Q: I think I’m depressed. I’m not sure if it’s the coronavirus epidemic itself or cabin fever with the stay at home orders, frustration with MoCo online school, or fears about the future of our economy, but I am definitely not in a good place. I have more time than ever to finally clean out my closets or do some other home projects, but am I doing them? Nope. I see my neighbors power washing their white picket fences and sanding down their decks for re-staining. What am I doing? Binging on Netflix, playing a lot of Tetris on my phone, eating cookies, sniping at my boyfriend, and crying at the drop of a hat. I know tele-mental-health is an option, and I plan on calling soon, but what else can I do in the meantime that could help? I’m already connecting with my friends and extended family through FaceTime. It’s clearly not enough.
A: This is a difficult time for everyone. You’re not alone. Here are two suggestions for dealing with trauma from Dr. Elizabeth Carr, Kentlands Psychotherapy’s founder.
First, meditate and visualize a post-coronavirus resilient future. Start with visualizing what’s happening to you now, personally, to your family, your friends and the greater community – medically, emotionally, and financially. Then begin to create a vision of what healing and rebuilding will look like. Envision people starting to reconnect socially and physically, imagine businesses reopening and thriving. If you’ve lost your job, see yourself finding new, satisfying work. Picture yourself in a future where you once again are feeling safe and financially secure. Taking this time to quietly envision a healing future, in granular detail, can be an effective method for dealing with trauma by counterbalancing all of the negativity you’re being exposed to right now.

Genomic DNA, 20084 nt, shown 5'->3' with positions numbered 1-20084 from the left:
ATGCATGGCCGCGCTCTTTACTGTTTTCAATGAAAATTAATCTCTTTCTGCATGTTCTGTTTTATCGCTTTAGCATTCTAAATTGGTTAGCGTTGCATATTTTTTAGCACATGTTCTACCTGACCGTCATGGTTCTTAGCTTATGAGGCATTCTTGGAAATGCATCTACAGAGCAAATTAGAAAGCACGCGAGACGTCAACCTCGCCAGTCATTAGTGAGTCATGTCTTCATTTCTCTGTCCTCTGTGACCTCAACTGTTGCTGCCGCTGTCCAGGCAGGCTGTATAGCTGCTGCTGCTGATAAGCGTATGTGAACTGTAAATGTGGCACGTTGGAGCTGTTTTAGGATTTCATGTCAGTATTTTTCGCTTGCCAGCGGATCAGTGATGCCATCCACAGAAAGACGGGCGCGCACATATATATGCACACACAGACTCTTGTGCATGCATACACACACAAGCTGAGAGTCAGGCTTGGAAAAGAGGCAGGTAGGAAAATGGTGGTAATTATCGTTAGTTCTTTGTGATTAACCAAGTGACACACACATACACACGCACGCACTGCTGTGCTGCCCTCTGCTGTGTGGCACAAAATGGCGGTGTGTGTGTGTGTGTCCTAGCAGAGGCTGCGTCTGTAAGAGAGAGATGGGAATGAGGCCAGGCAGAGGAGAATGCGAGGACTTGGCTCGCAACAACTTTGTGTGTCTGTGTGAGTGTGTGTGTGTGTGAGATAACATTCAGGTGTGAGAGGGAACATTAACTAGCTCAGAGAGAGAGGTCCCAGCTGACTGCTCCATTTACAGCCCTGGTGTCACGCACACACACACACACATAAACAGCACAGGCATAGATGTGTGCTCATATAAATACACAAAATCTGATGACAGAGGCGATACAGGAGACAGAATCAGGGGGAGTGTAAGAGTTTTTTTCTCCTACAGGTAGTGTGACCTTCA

Second, write a letter to a favorite relative who you’ve always felt safe with, but is no longer with us, or a key mentor who you’ve lost touch with, or famous figure (real or fictional) you have always admired as grounded and strong, (e.g., Mother Teresa, MLK, Mahatma Gandhi, Susan B. Anthony, Katniss Everdeen, Harriet Tubman, or even Taylor Swift, whoever that is for you). Tell them about what has been going on with this coronavirus. Let them know all your fears, but also tell them about how you are coping. Describe your specific strategies and ask them for suggestions (see if you can hear their response in your mind’s eye), share what you’re doing in big ways or small to help others, share the things you’ve learned about yourself through this process, and any other silver linings you can think of. Doing a writing or journaling experience like this can help you re-center and renew your psychi. If you decide to save these letters, they will be a written history of your experience during this time that you can look back on with pride on how you got through. Give one or both of these self-care techniques a try to see how much they can help you.
As seen in the Lakelands Leader with consent for reprinting.